Monte Epomeo<br />

Ischia’s primary peak remains largely ignored,<br />

and wrongly so. Take a four and a half mile<br />

leisurely hike through forests and simple<br />

hamlets where vine-strewn restaurants serve<br />

up staples of fresh mountain rabbit and<br />

earthy flavourful stews. At the peak you’re<br />

rewarded with remarkable views over the<br />

glittering sea, with Capri, Naples, and Mount<br />

Vesuvius on the horizon.<br />

Archaeological Museum<br />

of Pithecusae<br />

This former villa turned museum hosts<br />

Greco-Roman treasures from the island’s<br />

archaeological sites, including Nestor’s<br />

Cup, an 8th century BC clay vessel that<br />

was mentioned in Homer’s classical novel,<br />

The Iliad.<br />

La Mortella Gardens<br />

Amble through spectacular exotic gardens<br />

that boast a charming teahouse and an<br />

amphitheatre that plays host to various<br />

musical concerts throughout the year.<br />

Day excursion to Procida<br />

It’s really easy to visit Procida, a littleknown<br />

and very pretty island between<br />

Ischia and the mainland. The island’s main<br />

town, Corricella, is perfectly-perched on<br />

a steep cliff side and is a riot of colour<br />

with its historic streets and toy houses.<br />

STAY<br />

Grand Hotel Punta Molino is a five star<br />

hotel that has a private beach, thermal<br />

spa and three distinct swimming pools.<br />

It’s strategically located between Ischia<br />

Porto and Ischia Ponte and is a 10<br />

minute walk from Ischia’s best bars and<br />

restaurants.<br />

20 <strong>Citalia</strong>.com<br />

<strong>Winter</strong> 2020<br />


The Piedmont countryside in Northern Italy is home to some of the world’s best<br />

wines. Let <strong>Citalia</strong> take you on an adventure through the vineyards as we introduce<br />

you to the grape, the terroir, and the vintages of this incredible region.<br />

Piedmont’s sweeping vistas of<br />

rolling vine-clad hills is a sight to<br />

behold, where rows upon rows of<br />

bountiful grapes invite the novice<br />

wine enthusiast and master sommelier alike.<br />

While there’s a warming sun on the Langhe -<br />

the hilly area by which this renowned wine<br />

region is known - you’ll also notice a chill in the<br />

air due to its high altitude.<br />

In Piedmont’s tiniest hamlets you’ll find some<br />

of the world’s greatest wines, which are<br />

meticulously crafted through time-honoured<br />

wisdom and parochial traditions.<br />

In Piedmont, winemaking is very much a<br />

traditional affair, as more than 80% of the wine<br />

product is certified as DOCG or DOC.<br />


Like all wine-producing regions the world over,<br />

it is the unique terroir that provides the base<br />

for Piedmont’s wines, which is then refined by<br />

individual craftsmanship.<br />

Piedmont mostly produces red wines, and it is<br />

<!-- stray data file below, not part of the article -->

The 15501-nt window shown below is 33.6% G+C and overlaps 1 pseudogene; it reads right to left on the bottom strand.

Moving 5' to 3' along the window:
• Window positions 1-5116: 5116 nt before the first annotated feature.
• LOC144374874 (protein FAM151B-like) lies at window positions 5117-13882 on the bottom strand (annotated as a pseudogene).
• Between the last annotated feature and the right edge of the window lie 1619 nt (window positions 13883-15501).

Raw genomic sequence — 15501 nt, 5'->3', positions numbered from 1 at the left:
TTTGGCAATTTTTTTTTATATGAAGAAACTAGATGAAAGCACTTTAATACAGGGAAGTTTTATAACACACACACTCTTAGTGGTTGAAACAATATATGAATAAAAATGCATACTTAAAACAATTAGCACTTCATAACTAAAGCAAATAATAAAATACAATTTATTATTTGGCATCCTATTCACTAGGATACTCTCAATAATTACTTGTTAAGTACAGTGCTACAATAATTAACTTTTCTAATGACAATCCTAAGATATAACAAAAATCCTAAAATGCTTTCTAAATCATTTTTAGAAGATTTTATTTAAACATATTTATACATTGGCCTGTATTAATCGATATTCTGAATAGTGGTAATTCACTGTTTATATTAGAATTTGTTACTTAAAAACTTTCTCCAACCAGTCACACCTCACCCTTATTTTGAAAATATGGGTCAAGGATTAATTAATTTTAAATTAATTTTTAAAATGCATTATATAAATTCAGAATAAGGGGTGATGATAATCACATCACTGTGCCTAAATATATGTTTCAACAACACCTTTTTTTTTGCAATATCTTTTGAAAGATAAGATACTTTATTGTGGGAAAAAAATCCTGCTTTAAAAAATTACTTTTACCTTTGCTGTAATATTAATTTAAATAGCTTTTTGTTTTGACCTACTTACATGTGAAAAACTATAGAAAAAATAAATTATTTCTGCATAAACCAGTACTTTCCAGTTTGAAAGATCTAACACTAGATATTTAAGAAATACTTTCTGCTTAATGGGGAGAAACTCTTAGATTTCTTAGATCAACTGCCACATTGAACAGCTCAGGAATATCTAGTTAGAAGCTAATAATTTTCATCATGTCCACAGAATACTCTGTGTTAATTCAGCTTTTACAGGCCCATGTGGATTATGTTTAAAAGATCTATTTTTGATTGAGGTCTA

predominantly the Nebbiolo grape that is the<br />

prize and pride of every winery here.<br />

Piedmont<br />

Wine Region<br />

The Essential Guide<br />

It was the ancient Greeks who were the first<br />

to introduce grapes to the region, which was<br />

then built upon by the Romans. By 1000AD,<br />

Nebbiolo had already gained a name for itself.<br />

Nebbiolo, much like the Pinot Noir or Sangiovese,<br />

is an elegant grape variety that is extremely<br />

difficult to grow and has a low yield, which limits<br />

the number of bottles produced each year.<br />

A lesser-known variety to Piedmont is the<br />

Dolcetto grape, which translates from Italian as<br />

quite sweet, and is aptly named due to the high<br />

concentration of sugar present in the fruit.<br />


Italy produces more wine than any other country, therefore in<br />

order to separate the best from the rest, there are three wine<br />

certifications, known as appellations, which are synonymous with quality<br />

and indicate superiority.<br />

DOCG (Denomination of Controlled and Guaranteed Origin) is the highest<br />

level of wine classification. They are made in the most traditional way, must<br />

be produced within the area of origin, and are stringently analysed to ensure<br />

they feature common characteristics within a small territory.<br />

“For the people of Piedmont’s hamlets<br />

wine is a guardian of tradition”,<br />

explains Stefano Nirta, <strong>Citalia</strong>’s Regional Destination Manager,<br />

“It is more than just a drink, it is history. Each vintage places<br />

a stamp in time and shares stories of a particular year.”<br />

DOC (Denomination of Controlled Origin) wines are of a similar albeit<br />

lesser stringent expectations and testing of DOCG wines.<br />

IGT (Indicazione Geografica Tipica) remains a highly prized classification.<br />

IGT wines are often made in slightly larger production and allow<br />

the winemaker to add their own signature touches - including elements<br />

of modernization - into the winemaking process.<br />

22 <strong>Citalia</strong>.com<br />

<strong>Winter</strong> 2020<br />





The two most famous wines of Piedmont are Barolo and Barbaresco,<br />

which are both named after the small towns in which they are<br />

produced. Both of these wines can be perfectly paired with game<br />

and red meat, truffles, and mature cheeses.<br />

Barolo Wine<br />